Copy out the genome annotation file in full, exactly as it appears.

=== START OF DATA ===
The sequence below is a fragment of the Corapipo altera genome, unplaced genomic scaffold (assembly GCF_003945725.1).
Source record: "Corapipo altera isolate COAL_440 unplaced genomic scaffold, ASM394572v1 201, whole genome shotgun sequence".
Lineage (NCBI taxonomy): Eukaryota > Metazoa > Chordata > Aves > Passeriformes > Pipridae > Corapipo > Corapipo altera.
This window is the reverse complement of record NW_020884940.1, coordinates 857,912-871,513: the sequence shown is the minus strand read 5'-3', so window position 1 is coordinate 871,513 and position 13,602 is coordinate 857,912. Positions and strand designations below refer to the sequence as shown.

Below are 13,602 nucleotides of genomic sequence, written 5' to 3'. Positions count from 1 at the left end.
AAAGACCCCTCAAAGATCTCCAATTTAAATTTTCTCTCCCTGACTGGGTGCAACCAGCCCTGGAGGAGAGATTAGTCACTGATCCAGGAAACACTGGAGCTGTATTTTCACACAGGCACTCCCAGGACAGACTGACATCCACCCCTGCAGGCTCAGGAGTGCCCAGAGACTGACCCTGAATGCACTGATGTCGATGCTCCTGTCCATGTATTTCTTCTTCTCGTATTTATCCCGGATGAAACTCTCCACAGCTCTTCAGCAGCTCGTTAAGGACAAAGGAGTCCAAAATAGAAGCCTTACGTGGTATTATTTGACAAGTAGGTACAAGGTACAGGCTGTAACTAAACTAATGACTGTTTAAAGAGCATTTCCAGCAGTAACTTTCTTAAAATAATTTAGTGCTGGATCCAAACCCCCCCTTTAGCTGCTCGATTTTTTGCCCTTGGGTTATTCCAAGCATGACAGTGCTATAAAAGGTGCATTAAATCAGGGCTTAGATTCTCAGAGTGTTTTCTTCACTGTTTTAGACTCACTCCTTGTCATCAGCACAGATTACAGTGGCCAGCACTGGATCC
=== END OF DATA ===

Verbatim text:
The sequence below is a fragment of the Corapipo altera genome, unplaced genomic scaffold (assembly GCF_003945725.1).
Source record: "Corapipo altera isolate COAL_440 unplaced genomic scaffold, ASM394572v1 201, whole genome shotgun sequence".
Lineage (NCBI taxonomy): Eukaryota > Metazoa > Chordata > Aves > Passeriformes > Pipridae > Corapipo > Corapipo altera.
This window is the reverse complement of record NW_020884940.1, coordinates 857,912-871,513: the sequence shown is the minus strand read 5'-3', so window position 1 is coordinate 871,513 and position 13,602 is coordinate 857,912. Positions and strand designations below refer to the sequence as shown.

Below are 13,602 nucleotides of genomic sequence, written 5' to 3'. Positions count from 1 at the left end.
AAAGACCCCTCAAAGATCTCCAATTTAAATTTTCTCTCCCTGACTGGGTGCAACCAGCCCTGGAGGAGAGATTAGTCACTGATCCAGGAAACACTGGAGCTGTATTTTCACACAGGCACTCCCAGGACAGACTGACATCCACCCCTGCAGGCTCAGGAGTGCCCAGAGACTGACCCTGAATGCACTGATGTCGATGCTCCTGTCCATGTATTTCTTCTTCTCGTATTTATCCCGGATGAAACTCTCCACAGCTCTTCAGCAGCTCGTTAAGGACAAAGGAGTCCAAAATAGAAGCCTTACGTGGTATTATTTGACAAGTAGGTACAAGGTACAGGCTGTAACTAAACTAATGACTGTTTAAAGAGCATTTCCAGCAGTAACTTTCTTAAAATAATTTAGTGCTGGATCCAAACCCCCCCTTTAGCTGCTCGATTTTTTGCCCTTGGGTTATTCCAAGCATGACAGTGCTATAAAAGGTGCATTAAATCAGGGCTTAGATTCTCAGAGTGTTTTCTTCACTGTTTTAGACTCACTCCTTGTCATCAGCACAGATTACAGTGGCCAGCACTGGATCC